An easy camera to swallow

Diseases of the small bowel or small intestine are notoriously difficult to diagnose, have vague symptoms, and are usually advanced at the time of definitive diagnosis. Current methods, including endoscopy and radiological imaging, permit visualization only of approximately the first one-third of the small bowel.

Jul 1st, 2000
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Diseases of the small bowel or small intestine are notoriously difficult to diagnose, have vague symptoms, and are usually advanced at the time of definitive diagnosis. Current methods, including endoscopy and radiological imaging, permit visualization only of approximately the first one-third of the small bowel. Such procedures can be expensive, produce limited results, and cause discomfort for patients. What is needed is a noninvasive, easy-to-use diagnostic tool that provides an improved level of visual imaging.

Photobit (Passadena, CA) has designed a tiny camera that can be swallowed like a pill and can take images of the stomach and small bowel as it passes through them unaided. As an ingestible capsule, the 3-mW sensor, which measures 1 x 30 mm, produces color video of the gastrointestinal (GI) tract.


After ingestion, a miniaturized camera travels through the gastrointestinal (GI) tract, transmitting video to a host workstation. Here, the path of travel through the GI tract can be monitored (left) and images recorded and played back (right). The procedure is designed to replace endoscopy and radiological imaging techniques.
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Dubbed the M2A disposable imaging capsule and marketed by Given Imaging (Atlanta, GA), the device incorporates a miniature light source, transmitters, and power cells. After the capsule is swallowed by the patient, it moves with the aid of peristalsis through the GI tract. As the capsule passes through, it transmits video signals that are stored in a receiving unit, which enables the system to trace the physical course of the capsule's progress. A wireless recorder worn on a belt around the patient's waist receives signals transmitted by the capsule through an array of antennae placed on the patient's body. The ambulatory belt permits patients to continue about their daily activities during the GI examination until the capsule is excreted naturally from the body.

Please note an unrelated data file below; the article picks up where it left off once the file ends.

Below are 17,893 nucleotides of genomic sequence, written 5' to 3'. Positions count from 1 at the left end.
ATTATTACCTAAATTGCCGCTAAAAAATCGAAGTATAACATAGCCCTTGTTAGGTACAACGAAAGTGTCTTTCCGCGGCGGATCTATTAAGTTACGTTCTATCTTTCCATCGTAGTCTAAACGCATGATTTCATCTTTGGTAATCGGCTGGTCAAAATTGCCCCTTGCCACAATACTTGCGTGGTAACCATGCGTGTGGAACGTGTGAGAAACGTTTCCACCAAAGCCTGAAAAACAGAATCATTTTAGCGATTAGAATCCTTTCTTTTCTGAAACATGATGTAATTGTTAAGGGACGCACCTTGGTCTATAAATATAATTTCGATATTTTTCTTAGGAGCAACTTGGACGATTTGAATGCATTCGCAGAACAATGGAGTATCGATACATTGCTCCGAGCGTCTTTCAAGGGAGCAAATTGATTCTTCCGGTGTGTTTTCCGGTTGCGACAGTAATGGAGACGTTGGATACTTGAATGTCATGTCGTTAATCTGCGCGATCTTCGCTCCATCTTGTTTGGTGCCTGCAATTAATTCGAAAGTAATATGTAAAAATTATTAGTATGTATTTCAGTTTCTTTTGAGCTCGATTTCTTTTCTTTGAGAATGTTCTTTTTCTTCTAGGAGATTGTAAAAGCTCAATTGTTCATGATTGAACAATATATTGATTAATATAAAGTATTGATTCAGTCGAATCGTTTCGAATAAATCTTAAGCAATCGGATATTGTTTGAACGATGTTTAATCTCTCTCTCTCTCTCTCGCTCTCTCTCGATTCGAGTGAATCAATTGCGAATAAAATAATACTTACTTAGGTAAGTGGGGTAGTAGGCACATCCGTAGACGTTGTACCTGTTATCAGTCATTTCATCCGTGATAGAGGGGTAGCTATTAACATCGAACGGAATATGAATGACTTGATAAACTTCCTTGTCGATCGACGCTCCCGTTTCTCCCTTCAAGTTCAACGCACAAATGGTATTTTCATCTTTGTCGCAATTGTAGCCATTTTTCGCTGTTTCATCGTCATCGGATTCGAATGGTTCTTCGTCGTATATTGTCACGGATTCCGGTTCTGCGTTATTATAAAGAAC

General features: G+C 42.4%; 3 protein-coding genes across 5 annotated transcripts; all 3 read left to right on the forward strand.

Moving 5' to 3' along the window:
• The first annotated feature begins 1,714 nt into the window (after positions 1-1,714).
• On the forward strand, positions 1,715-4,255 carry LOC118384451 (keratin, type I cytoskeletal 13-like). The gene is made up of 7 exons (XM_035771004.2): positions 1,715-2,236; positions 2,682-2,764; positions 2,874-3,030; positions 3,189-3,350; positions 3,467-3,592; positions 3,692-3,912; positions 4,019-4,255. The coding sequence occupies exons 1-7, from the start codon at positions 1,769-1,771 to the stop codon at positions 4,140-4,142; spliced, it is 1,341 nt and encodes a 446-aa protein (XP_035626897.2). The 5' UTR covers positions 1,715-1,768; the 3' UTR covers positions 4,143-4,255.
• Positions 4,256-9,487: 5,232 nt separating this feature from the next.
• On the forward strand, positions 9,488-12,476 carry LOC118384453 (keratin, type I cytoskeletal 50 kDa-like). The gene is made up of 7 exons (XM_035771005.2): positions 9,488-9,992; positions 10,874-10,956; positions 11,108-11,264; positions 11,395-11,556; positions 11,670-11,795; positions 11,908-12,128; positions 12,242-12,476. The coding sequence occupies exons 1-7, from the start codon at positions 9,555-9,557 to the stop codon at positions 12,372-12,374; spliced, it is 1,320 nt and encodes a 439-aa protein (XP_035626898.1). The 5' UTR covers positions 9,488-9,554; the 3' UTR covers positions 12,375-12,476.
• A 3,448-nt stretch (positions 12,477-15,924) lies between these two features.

A computer workstation, equipped with reporting and processing software processes the data and produces a short video clip of the small intestine together with additional data from the digestive tract. The workstation permits physicians to view, edit, and archive the video and save individual images and short video clips.

"Our goal has always been to commercialize a minimally invasive, disposable imaging capsule for diagnosing small-intestine disorders," said Dr. Gavriel Meron, president and CEO of Given. "Photobit's sensor, which combines all camera functions on a single chip, has made this a reality." At present, the device is not for sale in the United States and is limited by federal law to investigational use.

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